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This paper proposes social living labs for informed learning as an innovative approach to interprofessional and community education. It presents a new conceptual model and practice framework suited to rapidly changing, information-intensive work and social environments. The proposed approach is theoretically informed and evidence based. It integrates concepts from three complementary fields: Informed learning as information literacy pedagogy that enables using information critically and creatively to learn (information science); interprofessional education as a professional learning model with a cross-disciplinary and community reach (health sciences/medicine); and social living labs as informal learning context and problem-solving process (community development).
After reviewing relevant literature, the paper introduces the concepts and research that underpin social living labs for informed learning. Then it presents a new conceptual model and a practice framework to guide their design and implementation. To illustrate the practical application of this approach, a hypothetical scenario envisages health practitioners, librarians and community members collaborating in a social living lab to address health and social challenges related to child obesity. The paper concludes by discussing anticipated benefits and limitations of the approach and possible wider application.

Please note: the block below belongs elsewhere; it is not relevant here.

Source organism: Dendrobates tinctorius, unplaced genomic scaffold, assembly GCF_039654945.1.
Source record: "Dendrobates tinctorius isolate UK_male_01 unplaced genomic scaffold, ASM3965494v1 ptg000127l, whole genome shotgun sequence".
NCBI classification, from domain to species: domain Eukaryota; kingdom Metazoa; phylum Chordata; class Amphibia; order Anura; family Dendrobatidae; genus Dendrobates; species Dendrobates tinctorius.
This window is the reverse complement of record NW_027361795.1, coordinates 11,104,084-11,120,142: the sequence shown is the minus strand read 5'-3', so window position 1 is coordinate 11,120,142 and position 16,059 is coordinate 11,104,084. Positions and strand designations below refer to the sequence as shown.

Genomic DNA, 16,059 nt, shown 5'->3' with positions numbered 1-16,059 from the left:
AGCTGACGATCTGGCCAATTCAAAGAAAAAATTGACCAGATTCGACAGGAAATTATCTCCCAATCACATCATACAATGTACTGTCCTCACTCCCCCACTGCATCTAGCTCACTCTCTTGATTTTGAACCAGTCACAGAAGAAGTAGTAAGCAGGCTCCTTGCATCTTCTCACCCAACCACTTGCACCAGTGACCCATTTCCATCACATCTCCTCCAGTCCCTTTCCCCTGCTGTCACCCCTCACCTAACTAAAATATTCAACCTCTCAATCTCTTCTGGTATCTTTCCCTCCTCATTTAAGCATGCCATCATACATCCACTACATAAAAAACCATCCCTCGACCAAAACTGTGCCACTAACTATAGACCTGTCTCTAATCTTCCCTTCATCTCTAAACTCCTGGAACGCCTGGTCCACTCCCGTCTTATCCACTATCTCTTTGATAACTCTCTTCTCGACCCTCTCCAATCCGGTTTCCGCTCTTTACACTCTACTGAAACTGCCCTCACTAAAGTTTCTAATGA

As a contribution to theory, the paper uncovers a previously unrecognised synergy between the principles of informed learning, social living labs and interprofessional education. Supporting information literacy research and practice, the paper identifies a significant role for informed learning in community and professional education, and a novel strategy for health information literacy development. The paper is of interest to educators, researchers, and practitioners across information literacy, community development, healthcare, and other professional fields.
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